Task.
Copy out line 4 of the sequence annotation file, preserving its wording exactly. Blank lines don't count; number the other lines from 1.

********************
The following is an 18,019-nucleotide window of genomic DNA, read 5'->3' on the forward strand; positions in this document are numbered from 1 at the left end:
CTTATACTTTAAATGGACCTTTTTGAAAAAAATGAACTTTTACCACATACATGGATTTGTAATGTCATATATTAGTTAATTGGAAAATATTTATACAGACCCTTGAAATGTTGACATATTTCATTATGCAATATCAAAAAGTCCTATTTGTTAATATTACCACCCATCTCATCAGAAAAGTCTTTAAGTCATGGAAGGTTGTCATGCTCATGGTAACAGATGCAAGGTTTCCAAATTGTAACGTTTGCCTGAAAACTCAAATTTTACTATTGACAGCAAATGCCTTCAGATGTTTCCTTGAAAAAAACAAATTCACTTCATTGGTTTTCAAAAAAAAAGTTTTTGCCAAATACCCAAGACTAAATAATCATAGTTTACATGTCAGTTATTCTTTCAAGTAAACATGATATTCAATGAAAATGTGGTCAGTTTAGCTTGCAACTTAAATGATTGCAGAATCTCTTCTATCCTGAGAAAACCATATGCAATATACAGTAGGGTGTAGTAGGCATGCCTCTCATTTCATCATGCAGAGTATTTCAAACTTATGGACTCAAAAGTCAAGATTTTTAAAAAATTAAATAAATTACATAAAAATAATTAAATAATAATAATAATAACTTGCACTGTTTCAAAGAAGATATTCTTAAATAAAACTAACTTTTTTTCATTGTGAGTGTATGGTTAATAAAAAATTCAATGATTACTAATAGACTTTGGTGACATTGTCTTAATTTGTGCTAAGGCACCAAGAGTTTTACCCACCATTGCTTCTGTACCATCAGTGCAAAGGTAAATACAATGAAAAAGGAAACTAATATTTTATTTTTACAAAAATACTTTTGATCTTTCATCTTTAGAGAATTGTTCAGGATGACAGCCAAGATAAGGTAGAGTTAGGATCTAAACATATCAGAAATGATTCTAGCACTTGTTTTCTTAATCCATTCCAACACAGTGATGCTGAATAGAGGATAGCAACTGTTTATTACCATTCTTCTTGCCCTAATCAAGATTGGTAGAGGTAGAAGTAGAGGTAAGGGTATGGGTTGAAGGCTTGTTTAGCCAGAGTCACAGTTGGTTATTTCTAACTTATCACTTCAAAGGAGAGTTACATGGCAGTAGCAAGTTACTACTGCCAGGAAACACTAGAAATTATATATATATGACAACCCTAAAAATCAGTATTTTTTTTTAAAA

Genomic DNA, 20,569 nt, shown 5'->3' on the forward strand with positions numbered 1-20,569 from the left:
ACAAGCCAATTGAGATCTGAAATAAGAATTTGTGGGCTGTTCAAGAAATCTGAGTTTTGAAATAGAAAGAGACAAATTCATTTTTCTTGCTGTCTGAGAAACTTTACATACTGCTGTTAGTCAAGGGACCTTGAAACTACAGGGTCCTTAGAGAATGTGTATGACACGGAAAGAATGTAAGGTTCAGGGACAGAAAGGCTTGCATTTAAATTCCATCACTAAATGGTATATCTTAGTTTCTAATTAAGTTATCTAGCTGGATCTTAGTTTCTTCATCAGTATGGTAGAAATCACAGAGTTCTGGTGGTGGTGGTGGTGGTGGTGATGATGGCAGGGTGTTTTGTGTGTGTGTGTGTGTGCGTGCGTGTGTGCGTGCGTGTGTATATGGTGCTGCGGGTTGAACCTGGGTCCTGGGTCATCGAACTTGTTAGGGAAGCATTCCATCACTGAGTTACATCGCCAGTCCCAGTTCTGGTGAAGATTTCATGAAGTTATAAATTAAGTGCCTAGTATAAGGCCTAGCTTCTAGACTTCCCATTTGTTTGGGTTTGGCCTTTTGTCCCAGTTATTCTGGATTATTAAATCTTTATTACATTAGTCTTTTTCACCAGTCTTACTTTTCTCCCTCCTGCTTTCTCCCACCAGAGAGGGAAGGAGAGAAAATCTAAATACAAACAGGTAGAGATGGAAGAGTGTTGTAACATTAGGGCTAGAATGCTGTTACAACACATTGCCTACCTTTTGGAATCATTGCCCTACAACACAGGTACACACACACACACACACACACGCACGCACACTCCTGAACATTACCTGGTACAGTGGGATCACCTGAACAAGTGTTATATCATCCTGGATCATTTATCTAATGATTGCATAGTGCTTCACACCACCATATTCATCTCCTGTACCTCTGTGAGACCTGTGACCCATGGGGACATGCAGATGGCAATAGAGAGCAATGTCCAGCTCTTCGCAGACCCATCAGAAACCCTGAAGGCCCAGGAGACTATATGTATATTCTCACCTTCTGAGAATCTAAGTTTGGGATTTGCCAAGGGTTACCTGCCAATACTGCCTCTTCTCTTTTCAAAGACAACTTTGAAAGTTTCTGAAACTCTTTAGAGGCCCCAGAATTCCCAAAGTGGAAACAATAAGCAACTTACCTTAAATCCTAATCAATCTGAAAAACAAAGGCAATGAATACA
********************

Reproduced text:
ACAAGCCAATTGAGATCTGAAATAAGAATTTGTGGGCTGTTCAAGAAATCTGAGTTTTGAAATAGAAAGAGACAAATTCATTTTTCTTGCTGTCTGAGAAACTTTACATACTGCTGTTAGTCAAGGGACCTTGAAACTACAGGGTCCTTAGAGAATGTGTATGACACGGAAAGAATGTAAGGTTCAGGGACAGAAAGGCTTGCATTTAAATTCCATCACTAAATGGTATATCTTAGTTTCTAATTAAGTTATCTAGCTGGATCTTAGTTTCTTCATCAGTATGGTAGAAATCACAGAGTTCTGGTGGTGGTGGTGGTGGTGGTGATGATGGCAGGGTGTTTTGTGTGTGTGTGTGTGTGCGTGCGTGTGTGCGTGCGTGTGTATATGGTGCTGCGGGTTGAACCTGGGTCCTGGGTCATCGAACTTGTTAGGGAAGCATTCCATCACTGAGTTACATCGCCAGTCCCAGTTCTGGTGAAGATTTCATGAAGTTATAAATTAAGTGCCTAGTATAAGGCCTAGCTTCTAGACTTCCCATTTGTTTGGGTTTGGCCTTTTGTCCCAGTTATTCTGGATTATTAAATCTTTATTACATTAGTCTTTTTCACCAGTCTTACTTTTCTCCCTCCTGCTTTCTCCCACCAGAGAGGGAAGGAGAGAAAATCTAAATACAAACAGGTAGAGATGGAAGAGTGTTGTAACATTAGGGCTAGAATGCTGTTACAACACATTGCCTACCTTTTGGAATCATTGCCCTACAACACAGGTACACACACACACACACACACACGCACGCACACTCCTGAACATTACCTGGTACAGTGGGATCACCTGAACAAGTGTTATATCATCCTGGATCATTTATCTAATGATTGCATAGTGCTTCACACCACCATATTCATCTCCTGTACCTCTGTGAGACCTGTGACCCATGGGGACATGCAGATGGCAATAGAGAGCAATGTCCAGCTCTTCGCAGACCCATCAGAAACCCTGAAGGCCCAGGAGACTATATGTATATTCTCACCTTCTGAGAATCTAAGTTTGGGATTTGCCAAGGGTTACCTGCCAATACTGCCTCTTCTCTTTTCAAAGACAACTTTGAAAGTTTCTGAAACTCTTTAGAGGCCCCAGAATTCCCAAAGTGGAAACAATAAGCAACTTACCTTAAATCCTAATCAATCTGAAAAACAAAGGCAATGAATACA